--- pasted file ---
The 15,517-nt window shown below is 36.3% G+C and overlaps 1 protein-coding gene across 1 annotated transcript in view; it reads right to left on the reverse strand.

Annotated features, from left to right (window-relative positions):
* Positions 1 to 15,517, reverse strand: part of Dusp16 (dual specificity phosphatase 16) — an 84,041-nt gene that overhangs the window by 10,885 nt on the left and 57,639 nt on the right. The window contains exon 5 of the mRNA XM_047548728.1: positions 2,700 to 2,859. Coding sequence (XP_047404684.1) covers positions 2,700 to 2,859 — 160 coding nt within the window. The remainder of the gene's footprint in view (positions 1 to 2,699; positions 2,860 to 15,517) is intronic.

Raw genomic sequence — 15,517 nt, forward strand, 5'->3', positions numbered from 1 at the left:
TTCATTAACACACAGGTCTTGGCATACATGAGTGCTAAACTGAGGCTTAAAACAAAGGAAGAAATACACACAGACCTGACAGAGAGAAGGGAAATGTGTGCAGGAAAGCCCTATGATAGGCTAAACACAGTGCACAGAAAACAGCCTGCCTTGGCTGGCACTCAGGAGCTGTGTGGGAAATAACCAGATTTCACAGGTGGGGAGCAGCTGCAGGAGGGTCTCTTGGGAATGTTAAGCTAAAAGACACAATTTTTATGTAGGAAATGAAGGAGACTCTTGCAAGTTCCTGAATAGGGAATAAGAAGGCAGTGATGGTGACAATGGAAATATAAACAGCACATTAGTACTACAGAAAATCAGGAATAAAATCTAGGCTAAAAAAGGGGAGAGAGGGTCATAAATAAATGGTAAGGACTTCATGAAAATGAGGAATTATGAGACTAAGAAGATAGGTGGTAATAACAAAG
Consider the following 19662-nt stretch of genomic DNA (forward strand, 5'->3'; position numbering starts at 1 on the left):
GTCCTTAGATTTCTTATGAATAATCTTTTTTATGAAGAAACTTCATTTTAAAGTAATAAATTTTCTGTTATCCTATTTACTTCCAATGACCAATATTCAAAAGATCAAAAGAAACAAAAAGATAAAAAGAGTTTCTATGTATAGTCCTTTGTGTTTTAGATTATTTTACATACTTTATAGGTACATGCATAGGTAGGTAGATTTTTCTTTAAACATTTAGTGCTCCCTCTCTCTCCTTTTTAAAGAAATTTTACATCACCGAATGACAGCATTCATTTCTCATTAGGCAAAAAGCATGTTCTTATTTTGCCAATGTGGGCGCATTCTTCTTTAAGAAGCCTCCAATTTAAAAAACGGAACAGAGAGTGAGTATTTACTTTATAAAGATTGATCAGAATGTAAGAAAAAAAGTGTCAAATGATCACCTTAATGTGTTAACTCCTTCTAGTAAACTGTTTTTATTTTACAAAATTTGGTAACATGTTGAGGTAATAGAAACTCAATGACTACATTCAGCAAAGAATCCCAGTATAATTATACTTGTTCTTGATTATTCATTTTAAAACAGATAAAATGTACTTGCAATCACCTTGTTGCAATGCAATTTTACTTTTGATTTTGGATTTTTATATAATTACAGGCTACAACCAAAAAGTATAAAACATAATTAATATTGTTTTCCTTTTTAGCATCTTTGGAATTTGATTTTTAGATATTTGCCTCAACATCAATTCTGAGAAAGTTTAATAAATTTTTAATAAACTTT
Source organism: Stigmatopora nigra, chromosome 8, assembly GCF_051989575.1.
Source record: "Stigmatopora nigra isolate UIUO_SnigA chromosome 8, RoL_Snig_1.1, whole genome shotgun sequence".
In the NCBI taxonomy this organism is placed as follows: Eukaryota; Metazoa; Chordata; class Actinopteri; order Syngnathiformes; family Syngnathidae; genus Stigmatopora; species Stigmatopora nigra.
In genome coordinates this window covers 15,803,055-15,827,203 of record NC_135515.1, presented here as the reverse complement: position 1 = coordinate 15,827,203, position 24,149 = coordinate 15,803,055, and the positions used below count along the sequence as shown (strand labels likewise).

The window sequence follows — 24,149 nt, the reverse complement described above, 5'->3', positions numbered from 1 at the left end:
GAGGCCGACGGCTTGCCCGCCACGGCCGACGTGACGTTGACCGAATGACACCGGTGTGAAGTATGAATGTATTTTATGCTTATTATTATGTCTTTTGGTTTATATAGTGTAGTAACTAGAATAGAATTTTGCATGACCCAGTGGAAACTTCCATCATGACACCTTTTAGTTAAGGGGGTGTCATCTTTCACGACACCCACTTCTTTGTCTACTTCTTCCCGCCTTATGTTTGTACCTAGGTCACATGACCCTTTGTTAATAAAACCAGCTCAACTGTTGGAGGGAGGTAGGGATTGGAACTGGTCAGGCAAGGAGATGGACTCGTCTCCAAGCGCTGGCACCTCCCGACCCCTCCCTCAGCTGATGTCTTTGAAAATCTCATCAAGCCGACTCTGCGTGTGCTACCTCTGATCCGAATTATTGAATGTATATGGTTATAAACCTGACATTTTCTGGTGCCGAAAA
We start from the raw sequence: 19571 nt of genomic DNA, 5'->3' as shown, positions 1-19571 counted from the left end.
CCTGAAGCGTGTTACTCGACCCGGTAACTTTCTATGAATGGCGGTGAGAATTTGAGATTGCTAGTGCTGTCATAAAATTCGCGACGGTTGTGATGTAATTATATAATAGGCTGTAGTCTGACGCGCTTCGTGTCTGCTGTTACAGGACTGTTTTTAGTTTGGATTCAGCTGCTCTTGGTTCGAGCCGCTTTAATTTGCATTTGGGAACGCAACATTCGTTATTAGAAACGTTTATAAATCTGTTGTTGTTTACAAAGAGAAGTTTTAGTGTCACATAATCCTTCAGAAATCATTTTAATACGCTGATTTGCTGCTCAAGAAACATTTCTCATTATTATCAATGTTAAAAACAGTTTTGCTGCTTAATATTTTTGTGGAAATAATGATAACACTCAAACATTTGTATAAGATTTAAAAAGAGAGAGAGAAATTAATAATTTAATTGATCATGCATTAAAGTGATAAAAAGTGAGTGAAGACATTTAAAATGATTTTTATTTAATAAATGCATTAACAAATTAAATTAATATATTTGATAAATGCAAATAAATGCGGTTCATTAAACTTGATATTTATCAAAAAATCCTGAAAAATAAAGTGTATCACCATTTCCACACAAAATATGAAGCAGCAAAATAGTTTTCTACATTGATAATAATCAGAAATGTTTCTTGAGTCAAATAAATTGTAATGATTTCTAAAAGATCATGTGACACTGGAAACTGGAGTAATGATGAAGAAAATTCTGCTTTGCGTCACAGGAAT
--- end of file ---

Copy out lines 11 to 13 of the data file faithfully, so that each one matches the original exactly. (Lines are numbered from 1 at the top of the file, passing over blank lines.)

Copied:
In genome coordinates this window covers 15,803,055-15,827,203 of record NC_135515.1, presented here as the reverse complement: position 1 = coordinate 15,827,203, position 24,149 = coordinate 15,803,055, and the positions used below count along the sequence as shown (strand labels likewise).

The window sequence follows — 24,149 nt, the reverse complement described above, 5'->3', positions numbered from 1 at the left end:
GAGGCCGACGGCTTGCCCGCCACGGCCGACGTGACGTTGACCGAATGACACCGGTGTGAAGTATGAATGTATTTTATGCTTATTATTATGTCTTTTGGTTTATATAGTGTAGTAACTAGAATAGAATTTTGCATGACCCAGTGGAAACTTCCATCATGACACCTTTTAGTTAAGGGGGTGTCATCTTTCACGACACCCACTTCTTTGTCTACTTCTTCCCGCCTTATGTTTGTACCTAGGTCACATGACCCTTTGTTAATAAAACCAGCTCAACTGTTGGAGGGAGGTAGGGATTGGAACTGGTCAGGCAAGGAGATGGACTCGTCTCCAAGCGCTGGCACCTCCCGACCCCTCCCTCAGCTGATGTCTTTGAAAATCTCATCAAGCCGACTCTGCGTGTGCTACCTCTGATCCGAATTATTGAATGTATATGGTTATAAACCTGACATTTTCTGGTGCCGAAAA